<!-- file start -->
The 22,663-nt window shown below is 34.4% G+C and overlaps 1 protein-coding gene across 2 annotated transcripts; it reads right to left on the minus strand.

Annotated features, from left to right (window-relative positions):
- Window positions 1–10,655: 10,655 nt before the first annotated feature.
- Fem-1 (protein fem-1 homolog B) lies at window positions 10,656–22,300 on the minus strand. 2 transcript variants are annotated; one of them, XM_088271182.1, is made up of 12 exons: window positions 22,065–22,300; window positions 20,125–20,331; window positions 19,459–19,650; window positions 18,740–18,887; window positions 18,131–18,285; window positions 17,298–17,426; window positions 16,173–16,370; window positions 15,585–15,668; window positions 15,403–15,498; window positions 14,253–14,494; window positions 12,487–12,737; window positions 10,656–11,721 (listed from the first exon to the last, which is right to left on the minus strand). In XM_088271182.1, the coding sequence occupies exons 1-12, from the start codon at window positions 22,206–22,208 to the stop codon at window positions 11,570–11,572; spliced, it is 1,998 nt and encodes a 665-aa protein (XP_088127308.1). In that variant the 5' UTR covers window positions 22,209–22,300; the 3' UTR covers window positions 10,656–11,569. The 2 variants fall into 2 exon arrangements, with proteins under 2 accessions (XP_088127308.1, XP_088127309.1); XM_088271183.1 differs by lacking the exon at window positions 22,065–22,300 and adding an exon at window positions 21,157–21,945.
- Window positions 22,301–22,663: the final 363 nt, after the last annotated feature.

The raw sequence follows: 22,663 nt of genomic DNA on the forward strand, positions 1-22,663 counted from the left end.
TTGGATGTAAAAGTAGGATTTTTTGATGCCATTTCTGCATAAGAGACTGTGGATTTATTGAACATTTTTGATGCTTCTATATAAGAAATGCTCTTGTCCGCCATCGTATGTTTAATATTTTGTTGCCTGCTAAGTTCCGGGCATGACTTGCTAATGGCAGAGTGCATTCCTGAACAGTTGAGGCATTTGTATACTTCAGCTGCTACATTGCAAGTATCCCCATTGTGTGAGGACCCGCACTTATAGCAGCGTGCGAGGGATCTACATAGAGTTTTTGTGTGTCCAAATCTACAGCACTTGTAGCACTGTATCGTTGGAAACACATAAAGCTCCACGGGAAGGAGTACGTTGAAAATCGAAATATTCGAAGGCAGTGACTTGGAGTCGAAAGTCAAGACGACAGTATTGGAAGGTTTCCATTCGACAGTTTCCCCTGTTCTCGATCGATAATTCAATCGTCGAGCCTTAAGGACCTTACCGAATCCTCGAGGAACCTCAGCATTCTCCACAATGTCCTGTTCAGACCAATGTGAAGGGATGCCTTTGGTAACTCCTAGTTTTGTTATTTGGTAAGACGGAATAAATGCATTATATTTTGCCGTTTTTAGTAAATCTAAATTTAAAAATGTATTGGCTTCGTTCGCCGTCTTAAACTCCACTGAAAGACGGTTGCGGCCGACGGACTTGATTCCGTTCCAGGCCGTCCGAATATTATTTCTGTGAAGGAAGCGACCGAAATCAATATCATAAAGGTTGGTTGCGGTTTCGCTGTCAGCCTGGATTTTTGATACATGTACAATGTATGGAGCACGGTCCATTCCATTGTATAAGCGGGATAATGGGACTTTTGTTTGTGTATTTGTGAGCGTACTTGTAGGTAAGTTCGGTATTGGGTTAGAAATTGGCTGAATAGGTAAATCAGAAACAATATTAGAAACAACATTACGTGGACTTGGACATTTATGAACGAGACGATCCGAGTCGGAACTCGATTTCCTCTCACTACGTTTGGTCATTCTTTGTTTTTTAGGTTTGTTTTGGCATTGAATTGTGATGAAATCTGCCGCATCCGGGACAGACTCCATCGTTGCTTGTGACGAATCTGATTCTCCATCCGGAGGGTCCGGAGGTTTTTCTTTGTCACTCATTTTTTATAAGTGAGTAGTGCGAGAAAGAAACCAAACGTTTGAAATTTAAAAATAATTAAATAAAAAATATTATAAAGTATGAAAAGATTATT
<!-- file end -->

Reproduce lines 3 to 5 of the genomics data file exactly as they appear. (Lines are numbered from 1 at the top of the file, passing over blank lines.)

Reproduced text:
- Window positions 1–10,655: 10,655 nt before the first annotated feature.
- Fem-1 (protein fem-1 homolog B) lies at window positions 10,656–22,300 on the minus strand. 2 transcript variants are annotated; one of them, XM_088271182.1, is made up of 12 exons: window positions 22,065–22,300; window positions 20,125–20,331; window positions 19,459–19,650; window positions 18,740–18,887; window positions 18,131–18,285; window positions 17,298–17,426; window positions 16,173–16,370; window positions 15,585–15,668; window positions 15,403–15,498; window positions 14,253–14,494; window positions 12,487–12,737; window positions 10,656–11,721 (listed from the first exon to the last, which is right to left on the minus strand). In XM_088271182.1, the coding sequence occupies exons 1-12, from the start codon at window positions 22,206–22,208 to the stop codon at window positions 11,570–11,572; spliced, it is 1,998 nt and encodes a 665-aa protein (XP_088127308.1). In that variant the 5' UTR covers window positions 22,209–22,300; the 3' UTR covers window positions 10,656–11,569. The 2 variants fall into 2 exon arrangements, with proteins under 2 accessions (XP_088127308.1, XP_088127309.1); XM_088271183.1 differs by lacking the exon at window positions 22,065–22,300 and adding an exon at window positions 21,157–21,945.
- Window positions 22,301–22,663: the final 363 nt, after the last annotated feature.